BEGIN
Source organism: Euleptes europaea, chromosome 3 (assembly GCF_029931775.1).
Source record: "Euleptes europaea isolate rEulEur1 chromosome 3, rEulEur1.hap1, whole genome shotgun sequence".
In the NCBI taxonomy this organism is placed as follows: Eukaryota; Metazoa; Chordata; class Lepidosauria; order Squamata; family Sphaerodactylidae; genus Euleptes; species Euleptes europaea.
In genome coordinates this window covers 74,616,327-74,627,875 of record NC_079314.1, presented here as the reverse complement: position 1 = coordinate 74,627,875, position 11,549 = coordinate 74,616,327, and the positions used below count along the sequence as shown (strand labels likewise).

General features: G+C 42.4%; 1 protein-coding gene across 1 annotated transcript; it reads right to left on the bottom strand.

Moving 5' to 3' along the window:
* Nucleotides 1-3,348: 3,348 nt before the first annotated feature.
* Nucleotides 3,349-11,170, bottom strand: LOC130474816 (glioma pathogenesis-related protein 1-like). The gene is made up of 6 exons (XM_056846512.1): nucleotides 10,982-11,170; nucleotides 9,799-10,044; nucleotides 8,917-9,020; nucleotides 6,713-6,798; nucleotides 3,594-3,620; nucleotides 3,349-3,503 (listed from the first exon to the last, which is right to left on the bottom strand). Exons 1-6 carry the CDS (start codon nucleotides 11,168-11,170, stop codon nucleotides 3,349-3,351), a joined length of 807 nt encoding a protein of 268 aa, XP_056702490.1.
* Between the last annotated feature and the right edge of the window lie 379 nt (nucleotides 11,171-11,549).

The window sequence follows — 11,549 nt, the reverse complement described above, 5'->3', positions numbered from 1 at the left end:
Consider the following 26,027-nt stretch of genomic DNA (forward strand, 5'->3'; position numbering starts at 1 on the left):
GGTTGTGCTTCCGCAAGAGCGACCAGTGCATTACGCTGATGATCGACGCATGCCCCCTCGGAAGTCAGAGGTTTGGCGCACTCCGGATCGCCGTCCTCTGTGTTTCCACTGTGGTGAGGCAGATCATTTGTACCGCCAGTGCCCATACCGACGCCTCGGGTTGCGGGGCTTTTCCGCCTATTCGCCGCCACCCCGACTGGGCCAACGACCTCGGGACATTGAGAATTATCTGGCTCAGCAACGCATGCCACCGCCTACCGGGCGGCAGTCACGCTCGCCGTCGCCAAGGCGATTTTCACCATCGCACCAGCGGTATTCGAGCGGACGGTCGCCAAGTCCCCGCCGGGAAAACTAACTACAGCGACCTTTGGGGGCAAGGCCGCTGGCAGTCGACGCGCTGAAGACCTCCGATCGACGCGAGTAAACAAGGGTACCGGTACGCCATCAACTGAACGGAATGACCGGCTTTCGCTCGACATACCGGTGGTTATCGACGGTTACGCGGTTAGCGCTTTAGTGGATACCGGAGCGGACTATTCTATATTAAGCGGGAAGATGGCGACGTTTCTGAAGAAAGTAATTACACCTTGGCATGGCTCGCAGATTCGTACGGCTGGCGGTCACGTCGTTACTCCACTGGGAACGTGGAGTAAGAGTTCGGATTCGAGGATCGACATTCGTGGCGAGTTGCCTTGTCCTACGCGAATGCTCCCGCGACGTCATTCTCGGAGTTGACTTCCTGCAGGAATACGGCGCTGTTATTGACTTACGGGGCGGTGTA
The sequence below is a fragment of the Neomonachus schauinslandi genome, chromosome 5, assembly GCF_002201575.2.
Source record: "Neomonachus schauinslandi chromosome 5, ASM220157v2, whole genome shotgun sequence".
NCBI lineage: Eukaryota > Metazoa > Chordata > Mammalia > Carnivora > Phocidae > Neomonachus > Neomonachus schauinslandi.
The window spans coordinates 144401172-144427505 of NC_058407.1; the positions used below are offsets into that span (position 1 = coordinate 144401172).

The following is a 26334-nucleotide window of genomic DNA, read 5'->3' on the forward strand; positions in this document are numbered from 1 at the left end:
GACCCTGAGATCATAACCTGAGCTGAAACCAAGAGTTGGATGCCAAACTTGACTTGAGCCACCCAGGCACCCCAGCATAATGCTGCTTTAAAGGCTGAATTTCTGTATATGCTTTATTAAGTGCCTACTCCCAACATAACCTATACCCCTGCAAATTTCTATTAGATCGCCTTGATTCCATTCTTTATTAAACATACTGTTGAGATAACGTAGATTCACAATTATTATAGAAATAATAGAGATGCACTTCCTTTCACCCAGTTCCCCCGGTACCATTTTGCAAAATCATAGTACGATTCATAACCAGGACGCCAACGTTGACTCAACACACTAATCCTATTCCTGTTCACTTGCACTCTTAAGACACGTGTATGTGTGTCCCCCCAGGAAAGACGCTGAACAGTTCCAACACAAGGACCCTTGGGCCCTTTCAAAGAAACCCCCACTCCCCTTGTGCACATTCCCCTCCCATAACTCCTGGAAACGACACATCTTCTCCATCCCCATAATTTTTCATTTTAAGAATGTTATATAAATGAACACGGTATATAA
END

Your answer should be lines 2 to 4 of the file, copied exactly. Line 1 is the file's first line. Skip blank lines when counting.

Source record: "Euleptes europaea isolate rEulEur1 chromosome 3, rEulEur1.hap1, whole genome shotgun sequence".
In the NCBI taxonomy this organism is placed as follows: Eukaryota; Metazoa; Chordata; class Lepidosauria; order Squamata; family Sphaerodactylidae; genus Euleptes; species Euleptes europaea.
In genome coordinates this window covers 74,616,327-74,627,875 of record NC_079314.1, presented here as the reverse complement: position 1 = coordinate 74,627,875, position 11,549 = coordinate 74,616,327, and the positions used below count along the sequence as shown (strand labels likewise).